Anyone who know me either already knows, or could easily guess, that I love Airstreams. Needless to say I was elated to find this wonderful image. In commemoration of some of the other unusual or obscure things that Travelerette loves I have decided to dedicate this blog post to just that: A Few Unusual Things that Travelerette Loves. Please click on the images to be connected to their destination of origin.
That’s right, Travelerette loves nuns! She particularly enjoys researching the sects of monastics (monks and nuns) that live cloistered (away from the world) and practice a life of contemplation. This would definitely not describe the nuns pictured to the left, although Travelerette also loves this calendar and wishes that she could be on that roller coaster. Good times.
In this category, it would be wise to also include one of my favorite places, Mount Athos. This Greek penninsula is home to twenty monasteries and is possibly the only place in the world where women are entirely prohibited from inhabiting or visiting. This prohibition of women, called avaton (Άβατον) in Greek, was originated to make living in celibacy easier. Travelerette finds this all very fascinating.
2. Sky Lanterns
Sky lanterns, also known as Kongming Lantern or Chinese lanterns are airborne paper lanterns that are best known as a tradition found in some Asian cultures. They are constructed from oiled rice paper on a bamboo frame, and contain a small candle or fuel cell composed of a waxy flammable material. When lit, the flame heats the air inside the lantern, thus lowering its density and causing the lantern to rise into the air. The sky lantern is only airborne for as long as the flame stays alight, after which the lantern sinks back to the ground.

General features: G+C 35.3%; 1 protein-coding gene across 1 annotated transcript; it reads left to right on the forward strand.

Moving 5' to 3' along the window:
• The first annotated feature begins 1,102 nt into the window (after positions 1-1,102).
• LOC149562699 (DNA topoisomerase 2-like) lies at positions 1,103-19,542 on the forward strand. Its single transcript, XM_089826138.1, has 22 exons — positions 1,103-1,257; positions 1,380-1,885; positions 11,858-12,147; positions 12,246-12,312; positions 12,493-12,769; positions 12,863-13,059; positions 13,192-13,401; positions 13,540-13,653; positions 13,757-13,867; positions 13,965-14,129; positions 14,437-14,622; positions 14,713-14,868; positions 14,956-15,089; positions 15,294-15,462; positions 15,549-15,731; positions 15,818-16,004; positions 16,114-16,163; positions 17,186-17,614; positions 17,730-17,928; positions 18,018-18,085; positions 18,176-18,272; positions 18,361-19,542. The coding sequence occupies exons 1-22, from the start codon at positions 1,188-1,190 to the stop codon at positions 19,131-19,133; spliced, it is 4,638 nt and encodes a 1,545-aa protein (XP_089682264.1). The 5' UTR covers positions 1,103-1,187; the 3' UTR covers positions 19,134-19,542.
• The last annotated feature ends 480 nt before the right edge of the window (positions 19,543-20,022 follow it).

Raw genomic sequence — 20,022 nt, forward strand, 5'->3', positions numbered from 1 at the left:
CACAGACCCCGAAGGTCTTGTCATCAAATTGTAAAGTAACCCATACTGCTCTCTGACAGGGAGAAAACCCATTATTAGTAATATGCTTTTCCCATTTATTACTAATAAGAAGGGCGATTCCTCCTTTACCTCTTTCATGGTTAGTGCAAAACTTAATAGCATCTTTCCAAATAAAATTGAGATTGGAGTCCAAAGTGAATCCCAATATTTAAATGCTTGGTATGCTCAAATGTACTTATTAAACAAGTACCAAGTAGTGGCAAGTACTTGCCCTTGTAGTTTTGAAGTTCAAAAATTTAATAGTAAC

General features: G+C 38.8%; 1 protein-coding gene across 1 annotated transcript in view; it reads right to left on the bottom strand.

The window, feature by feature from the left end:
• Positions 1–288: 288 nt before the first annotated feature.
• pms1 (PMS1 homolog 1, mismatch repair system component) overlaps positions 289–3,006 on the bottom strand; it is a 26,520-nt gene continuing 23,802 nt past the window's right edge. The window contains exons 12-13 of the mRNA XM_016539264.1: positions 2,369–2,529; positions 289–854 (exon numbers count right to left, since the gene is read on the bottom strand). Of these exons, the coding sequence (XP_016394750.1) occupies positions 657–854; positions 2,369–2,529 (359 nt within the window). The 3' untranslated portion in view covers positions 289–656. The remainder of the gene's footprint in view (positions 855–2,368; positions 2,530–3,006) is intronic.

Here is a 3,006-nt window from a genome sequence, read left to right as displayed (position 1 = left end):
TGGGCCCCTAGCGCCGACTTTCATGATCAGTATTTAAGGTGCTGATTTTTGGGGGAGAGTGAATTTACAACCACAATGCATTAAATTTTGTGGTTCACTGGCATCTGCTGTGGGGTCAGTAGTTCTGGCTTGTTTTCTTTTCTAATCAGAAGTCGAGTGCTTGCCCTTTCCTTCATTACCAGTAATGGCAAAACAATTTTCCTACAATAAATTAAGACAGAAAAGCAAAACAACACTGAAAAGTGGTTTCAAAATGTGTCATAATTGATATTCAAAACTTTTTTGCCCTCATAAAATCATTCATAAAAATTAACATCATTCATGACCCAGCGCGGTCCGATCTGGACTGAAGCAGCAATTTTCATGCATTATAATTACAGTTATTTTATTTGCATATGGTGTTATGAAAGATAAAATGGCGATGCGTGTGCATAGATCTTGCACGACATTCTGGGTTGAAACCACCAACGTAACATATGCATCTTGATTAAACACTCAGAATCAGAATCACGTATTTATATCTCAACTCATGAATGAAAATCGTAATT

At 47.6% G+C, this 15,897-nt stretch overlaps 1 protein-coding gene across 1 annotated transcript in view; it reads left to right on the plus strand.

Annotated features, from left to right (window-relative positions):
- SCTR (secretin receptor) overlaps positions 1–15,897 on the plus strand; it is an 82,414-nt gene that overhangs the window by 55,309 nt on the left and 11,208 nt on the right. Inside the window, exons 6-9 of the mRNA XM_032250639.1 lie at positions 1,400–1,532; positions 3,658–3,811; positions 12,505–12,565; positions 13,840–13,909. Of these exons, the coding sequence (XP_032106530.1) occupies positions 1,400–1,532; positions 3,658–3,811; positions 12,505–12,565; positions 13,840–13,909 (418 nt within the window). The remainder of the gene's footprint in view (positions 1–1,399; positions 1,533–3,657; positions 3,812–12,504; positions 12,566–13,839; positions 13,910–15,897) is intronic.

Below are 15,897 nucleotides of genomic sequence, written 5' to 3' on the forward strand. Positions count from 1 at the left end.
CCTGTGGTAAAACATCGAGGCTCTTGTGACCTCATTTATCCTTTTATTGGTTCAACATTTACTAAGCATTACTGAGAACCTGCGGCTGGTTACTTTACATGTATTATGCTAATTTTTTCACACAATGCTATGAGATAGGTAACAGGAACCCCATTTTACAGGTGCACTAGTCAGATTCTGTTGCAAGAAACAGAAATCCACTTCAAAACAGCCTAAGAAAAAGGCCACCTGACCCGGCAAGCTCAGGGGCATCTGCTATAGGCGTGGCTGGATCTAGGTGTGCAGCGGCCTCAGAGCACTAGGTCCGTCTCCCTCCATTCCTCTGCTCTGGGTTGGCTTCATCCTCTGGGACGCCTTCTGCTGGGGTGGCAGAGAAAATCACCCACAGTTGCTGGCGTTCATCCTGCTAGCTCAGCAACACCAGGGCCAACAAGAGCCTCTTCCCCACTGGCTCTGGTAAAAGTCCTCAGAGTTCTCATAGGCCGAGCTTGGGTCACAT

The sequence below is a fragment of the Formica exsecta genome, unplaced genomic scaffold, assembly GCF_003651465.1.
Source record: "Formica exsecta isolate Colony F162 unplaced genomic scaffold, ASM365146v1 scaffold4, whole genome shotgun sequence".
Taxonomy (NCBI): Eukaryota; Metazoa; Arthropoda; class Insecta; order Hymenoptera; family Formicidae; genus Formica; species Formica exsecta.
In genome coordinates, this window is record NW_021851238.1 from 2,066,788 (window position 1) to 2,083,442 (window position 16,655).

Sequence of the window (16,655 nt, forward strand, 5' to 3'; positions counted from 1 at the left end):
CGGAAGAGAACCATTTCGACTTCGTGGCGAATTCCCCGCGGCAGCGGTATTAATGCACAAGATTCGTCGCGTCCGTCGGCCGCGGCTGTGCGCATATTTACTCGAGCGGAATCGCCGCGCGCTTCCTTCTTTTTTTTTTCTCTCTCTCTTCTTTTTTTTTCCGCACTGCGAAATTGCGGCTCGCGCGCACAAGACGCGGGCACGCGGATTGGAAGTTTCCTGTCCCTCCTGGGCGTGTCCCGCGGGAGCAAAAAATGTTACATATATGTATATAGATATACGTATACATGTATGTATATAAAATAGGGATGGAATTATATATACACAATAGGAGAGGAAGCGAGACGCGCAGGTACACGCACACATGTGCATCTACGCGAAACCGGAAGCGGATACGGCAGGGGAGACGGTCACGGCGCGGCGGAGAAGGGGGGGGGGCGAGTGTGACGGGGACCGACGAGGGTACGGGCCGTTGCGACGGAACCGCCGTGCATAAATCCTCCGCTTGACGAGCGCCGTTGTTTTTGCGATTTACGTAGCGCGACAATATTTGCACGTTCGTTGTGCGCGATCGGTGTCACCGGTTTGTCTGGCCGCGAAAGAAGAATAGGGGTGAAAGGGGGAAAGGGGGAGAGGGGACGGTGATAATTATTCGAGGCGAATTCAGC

3. gummy hamburgers
4. this video about making your own gummy hamburgers
5. the history of Anabaptists
Travelerette would like to point out that she does not watch Amish Mafia, Breaking Amish, or Meet the Hutterites, specifically for the reason that, while somewhat interesting, they are trash. These “reality” tv shows have been cultivated to satisfy the recent mainstream interest in the Amish and like all others in the “reality” genre, they represent what the director and producer have finely crafted, not reality. If this topic fascinates you a great place to start is with the Concise Encyclopedia of Amish, Brethen, Hutterites, and Mennonites, which you can purchase here or checkout Devils’s Playground, an excellent 2002 documentary, that came out right before the Amish craze began.